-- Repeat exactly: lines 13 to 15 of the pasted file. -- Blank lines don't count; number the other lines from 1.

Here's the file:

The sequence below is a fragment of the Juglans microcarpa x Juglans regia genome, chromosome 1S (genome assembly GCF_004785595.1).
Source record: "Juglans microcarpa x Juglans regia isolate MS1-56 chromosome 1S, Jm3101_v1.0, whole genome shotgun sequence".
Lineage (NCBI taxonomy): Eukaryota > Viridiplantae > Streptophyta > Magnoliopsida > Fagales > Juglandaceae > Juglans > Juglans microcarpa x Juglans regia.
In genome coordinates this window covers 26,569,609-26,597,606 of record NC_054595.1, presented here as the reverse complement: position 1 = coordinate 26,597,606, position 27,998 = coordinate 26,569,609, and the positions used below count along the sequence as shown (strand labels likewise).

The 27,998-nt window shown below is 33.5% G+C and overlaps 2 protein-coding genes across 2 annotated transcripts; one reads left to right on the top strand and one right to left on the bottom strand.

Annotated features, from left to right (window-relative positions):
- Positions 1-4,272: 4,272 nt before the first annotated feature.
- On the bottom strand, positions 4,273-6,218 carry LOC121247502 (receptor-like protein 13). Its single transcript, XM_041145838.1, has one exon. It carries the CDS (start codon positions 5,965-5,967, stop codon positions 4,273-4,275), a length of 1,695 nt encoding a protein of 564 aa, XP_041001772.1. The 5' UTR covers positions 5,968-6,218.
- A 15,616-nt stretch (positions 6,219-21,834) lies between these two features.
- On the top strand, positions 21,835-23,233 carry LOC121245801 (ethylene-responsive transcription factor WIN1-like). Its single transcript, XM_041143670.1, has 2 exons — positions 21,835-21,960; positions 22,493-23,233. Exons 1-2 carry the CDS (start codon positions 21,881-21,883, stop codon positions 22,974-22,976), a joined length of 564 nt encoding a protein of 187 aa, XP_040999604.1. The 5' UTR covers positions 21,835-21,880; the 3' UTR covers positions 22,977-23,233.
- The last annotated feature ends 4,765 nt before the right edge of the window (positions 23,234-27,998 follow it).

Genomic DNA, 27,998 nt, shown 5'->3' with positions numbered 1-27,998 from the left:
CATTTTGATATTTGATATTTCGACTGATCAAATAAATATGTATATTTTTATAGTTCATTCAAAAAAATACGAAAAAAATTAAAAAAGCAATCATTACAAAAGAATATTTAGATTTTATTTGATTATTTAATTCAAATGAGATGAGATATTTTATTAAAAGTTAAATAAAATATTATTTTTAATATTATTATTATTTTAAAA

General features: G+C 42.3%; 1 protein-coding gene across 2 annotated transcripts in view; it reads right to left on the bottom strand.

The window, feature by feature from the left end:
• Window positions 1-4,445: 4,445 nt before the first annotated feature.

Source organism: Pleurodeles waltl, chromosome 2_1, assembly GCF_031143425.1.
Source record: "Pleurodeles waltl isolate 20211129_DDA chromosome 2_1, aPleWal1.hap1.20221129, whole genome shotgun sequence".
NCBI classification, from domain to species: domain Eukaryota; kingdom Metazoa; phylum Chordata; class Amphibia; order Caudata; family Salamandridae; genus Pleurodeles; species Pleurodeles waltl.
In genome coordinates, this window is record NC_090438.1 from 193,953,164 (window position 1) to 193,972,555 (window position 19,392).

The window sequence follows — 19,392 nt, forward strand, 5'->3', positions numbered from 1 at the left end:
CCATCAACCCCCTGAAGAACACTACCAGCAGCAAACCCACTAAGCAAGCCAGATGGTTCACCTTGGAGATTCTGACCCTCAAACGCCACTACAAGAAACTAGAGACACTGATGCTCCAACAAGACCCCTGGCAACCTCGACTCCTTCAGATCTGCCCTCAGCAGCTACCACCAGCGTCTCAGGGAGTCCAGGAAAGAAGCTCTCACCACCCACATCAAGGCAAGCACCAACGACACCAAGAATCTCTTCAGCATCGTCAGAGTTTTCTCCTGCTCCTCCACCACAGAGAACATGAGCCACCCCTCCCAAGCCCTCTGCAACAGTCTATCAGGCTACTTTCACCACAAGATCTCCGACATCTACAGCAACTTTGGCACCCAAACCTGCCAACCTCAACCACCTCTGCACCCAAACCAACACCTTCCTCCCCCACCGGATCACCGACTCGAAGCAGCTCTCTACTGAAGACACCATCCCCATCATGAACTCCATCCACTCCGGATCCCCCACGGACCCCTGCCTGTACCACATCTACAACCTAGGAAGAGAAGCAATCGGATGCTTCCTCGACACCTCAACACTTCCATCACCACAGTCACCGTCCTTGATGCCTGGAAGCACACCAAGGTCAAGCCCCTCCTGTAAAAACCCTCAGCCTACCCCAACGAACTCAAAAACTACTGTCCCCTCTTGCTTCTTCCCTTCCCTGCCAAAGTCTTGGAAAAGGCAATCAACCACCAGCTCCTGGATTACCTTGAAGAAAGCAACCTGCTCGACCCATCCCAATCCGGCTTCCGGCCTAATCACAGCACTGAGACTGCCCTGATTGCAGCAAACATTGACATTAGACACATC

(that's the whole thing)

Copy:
CATTTTGATATTTGATATTTCGACTGATCAAATAAATATGTATATTTTTATAGTTCATTCAAAAAAATACGAAAAAAATTAAAAAAGCAATCATTACAAAAGAATATTTAGATTTTATTTGATTATTTAATTCAAATGAGATGAGATATTTTATTAAAAGTTAAATAAAATATTATTTTTAATATTATTATTATTTTAAAA

General features: G+C 42.3%; 1 protein-coding gene across 2 annotated transcripts in view; it reads right to left on the bottom strand.

The window, feature by feature from the left end: